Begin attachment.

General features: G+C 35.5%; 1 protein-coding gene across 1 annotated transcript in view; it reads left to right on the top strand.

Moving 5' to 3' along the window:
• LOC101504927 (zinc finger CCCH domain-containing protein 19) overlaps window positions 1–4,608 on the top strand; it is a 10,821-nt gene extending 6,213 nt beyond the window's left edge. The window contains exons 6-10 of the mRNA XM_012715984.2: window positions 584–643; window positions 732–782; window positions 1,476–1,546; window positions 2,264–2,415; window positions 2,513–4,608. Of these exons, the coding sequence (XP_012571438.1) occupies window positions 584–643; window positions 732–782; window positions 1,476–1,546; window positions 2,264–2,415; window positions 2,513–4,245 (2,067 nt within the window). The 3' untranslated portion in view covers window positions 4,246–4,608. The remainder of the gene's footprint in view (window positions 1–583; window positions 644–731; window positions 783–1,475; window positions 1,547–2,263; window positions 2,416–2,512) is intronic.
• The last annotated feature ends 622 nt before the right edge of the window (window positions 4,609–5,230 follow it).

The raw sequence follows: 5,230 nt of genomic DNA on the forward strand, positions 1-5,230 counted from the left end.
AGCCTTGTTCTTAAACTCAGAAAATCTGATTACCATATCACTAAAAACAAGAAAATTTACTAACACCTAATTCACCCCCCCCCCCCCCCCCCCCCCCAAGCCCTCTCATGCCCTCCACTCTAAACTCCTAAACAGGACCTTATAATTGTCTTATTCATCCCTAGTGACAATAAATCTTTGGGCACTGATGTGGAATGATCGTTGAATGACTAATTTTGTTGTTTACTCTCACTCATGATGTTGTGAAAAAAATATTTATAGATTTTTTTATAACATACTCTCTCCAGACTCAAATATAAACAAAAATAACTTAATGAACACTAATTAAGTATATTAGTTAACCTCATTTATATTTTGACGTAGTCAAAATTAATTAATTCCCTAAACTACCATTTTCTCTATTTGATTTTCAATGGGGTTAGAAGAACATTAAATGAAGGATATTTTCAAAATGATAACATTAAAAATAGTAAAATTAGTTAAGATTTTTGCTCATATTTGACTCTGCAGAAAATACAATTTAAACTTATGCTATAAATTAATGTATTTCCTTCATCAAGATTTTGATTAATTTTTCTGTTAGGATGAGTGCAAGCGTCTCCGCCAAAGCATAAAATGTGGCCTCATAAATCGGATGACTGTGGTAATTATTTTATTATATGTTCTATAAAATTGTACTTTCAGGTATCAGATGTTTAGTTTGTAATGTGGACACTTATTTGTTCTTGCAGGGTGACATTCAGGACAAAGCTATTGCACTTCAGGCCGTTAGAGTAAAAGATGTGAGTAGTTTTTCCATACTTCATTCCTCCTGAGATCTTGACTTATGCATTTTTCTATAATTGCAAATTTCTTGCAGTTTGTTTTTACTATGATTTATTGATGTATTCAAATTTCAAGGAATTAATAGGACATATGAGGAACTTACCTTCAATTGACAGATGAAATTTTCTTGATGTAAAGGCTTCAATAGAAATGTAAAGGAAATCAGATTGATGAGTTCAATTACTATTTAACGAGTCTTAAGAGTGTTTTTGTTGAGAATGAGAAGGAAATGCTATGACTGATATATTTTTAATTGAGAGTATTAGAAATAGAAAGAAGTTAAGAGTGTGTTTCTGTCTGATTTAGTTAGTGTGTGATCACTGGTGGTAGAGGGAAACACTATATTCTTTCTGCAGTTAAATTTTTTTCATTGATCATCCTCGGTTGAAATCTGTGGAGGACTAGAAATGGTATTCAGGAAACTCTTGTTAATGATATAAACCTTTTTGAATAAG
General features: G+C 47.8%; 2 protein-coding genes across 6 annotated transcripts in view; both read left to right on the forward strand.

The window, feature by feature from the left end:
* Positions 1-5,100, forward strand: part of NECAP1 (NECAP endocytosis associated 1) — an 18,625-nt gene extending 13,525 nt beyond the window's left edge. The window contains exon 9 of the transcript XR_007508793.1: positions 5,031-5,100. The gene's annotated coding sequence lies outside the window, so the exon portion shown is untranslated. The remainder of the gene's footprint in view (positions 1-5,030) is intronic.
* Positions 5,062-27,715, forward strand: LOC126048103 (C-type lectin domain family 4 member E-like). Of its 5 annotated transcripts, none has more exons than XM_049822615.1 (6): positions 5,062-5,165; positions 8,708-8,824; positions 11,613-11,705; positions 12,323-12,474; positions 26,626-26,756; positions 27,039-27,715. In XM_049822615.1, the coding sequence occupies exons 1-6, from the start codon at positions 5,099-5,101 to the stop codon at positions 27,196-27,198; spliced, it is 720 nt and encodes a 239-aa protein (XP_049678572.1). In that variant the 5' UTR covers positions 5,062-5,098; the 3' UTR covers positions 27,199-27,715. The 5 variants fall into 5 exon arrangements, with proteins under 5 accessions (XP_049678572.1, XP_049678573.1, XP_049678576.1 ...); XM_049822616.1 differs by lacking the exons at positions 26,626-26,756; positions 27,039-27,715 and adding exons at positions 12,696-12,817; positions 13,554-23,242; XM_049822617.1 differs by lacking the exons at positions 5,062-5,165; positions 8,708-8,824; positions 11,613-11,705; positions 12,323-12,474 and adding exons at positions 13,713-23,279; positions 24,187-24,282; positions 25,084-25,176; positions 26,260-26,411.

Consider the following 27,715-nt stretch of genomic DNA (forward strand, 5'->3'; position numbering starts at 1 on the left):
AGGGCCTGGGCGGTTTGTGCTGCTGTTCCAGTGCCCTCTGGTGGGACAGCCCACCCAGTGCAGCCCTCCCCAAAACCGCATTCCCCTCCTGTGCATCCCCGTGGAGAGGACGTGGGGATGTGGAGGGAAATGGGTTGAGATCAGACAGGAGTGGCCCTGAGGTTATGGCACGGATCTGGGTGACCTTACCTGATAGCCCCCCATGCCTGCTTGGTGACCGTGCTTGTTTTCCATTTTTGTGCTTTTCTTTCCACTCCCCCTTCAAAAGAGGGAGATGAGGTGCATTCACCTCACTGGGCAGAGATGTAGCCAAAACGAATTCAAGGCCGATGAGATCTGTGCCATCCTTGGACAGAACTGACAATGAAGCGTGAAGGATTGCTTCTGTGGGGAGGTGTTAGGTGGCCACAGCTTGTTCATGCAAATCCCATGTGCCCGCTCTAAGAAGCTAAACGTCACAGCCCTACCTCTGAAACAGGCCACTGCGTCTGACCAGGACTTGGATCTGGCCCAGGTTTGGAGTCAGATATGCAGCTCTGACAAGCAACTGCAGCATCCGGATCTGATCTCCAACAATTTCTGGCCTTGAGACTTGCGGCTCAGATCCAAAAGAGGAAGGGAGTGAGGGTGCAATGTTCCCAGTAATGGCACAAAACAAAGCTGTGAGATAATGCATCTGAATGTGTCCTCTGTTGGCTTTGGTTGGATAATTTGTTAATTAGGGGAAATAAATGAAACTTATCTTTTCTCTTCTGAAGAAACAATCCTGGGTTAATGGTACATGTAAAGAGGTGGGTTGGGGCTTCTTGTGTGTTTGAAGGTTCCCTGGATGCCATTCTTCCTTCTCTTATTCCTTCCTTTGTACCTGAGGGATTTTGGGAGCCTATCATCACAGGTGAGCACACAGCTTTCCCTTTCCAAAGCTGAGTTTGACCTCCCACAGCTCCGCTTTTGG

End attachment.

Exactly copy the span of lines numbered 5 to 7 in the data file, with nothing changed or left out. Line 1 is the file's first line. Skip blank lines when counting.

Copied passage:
The raw sequence follows: 5,230 nt of genomic DNA on the forward strand, positions 1-5,230 counted from the left end.
AGCCTTGTTCTTAAACTCAGAAAATCTGATTACCATATCACTAAAAACAAGAAAATTTACTAACACCTAATTCACCCCCCCCCCCCCCCCCCCCCCCAAGCCCTCTCATGCCCTCCACTCTAAACTCCTAAACAGGACCTTATAATTGTCTTATTCATCCCTAGTGACAATAAATCTTTGGGCACTGATGTGGAATGATCGTTGAATGACTAATTTTGTTGTTTACTCTCACTCATGATGTTGTGAAAAAAATATTTATAGATTTTTTTATAACATACTCTCTCCAGACTCAAATATAAACAAAAATAACTTAATGAACACTAATTAAGTATATTAGTTAACCTCATTTATATTTTGACGTAGTCAAAATTAATTAATTCCCTAAACTACCATTTTCTCTATTTGATTTTCAATGGGGTTAGAAGAACATTAAATGAAGGATATTTTCAAAATGATAACATTAAAAATAGTAAAATTAGTTAAGATTTTTGCTCATATTTGACTCTGCAGAAAATACAATTTAAACTTATGCTATAAATTAATGTATTTCCTTCATCAAGATTTTGATTAATTTTTCTGTTAGGATGAGTGCAAGCGTCTCCGCCAAAGCATAAAATGTGGCCTCATAAATCGGATGACTGTGGTAATTATTTTATTATATGTTCTATAAAATTGTACTTTCAGGTATCAGATGTTTAGTTTGTAATGTGGACACTTATTTGTTCTTGCAGGGTGACATTCAGGACAAAGCTATTGCACTTCAGGCCGTTAGAGTAAAAGATGTGAGTAGTTTTTCCATACTTCATTCCTCCTGAGATCTTGACTTATGCATTTTTCTATAATTGCAAATTTCTTGCAGTTTGTTTTTACTATGATTTATTGATGTATTCAAATTTCAAGGAATTAATAGGACATATGAGGAACTTACCTTCAATTGACAGATGAAATTTTCTTGATGTAAAGGCTTCAATAGAAATGTAAAGGAAATCAGATTGATGAGTTCAATTACTATTTAACGAGTCTTAAGAGTGTTTTTGTTGAGAATGAGAAGGAAATGCTATGACTGATATATTTTTAATTGAGAGTATTAGAAATAGAAAGAAGTTAAGAGTGTGTTTCTGTCTGATTTAGTTAGTGTGTGATCACTGGTGGTAGAGGGAAACACTATATTCTTTCTGCAGTTAAATTTTTTTCATTGATCATCCTCGGTTGAAATCTGTGGAGGACTAGAAATGGTATTCAGGAAACTCTTGTTAATGATATAAACCTTTTTGAATAAG
General features: G+C 47.8%; 2 protein-coding genes across 6 annotated transcripts in view; both read left to right on the forward strand.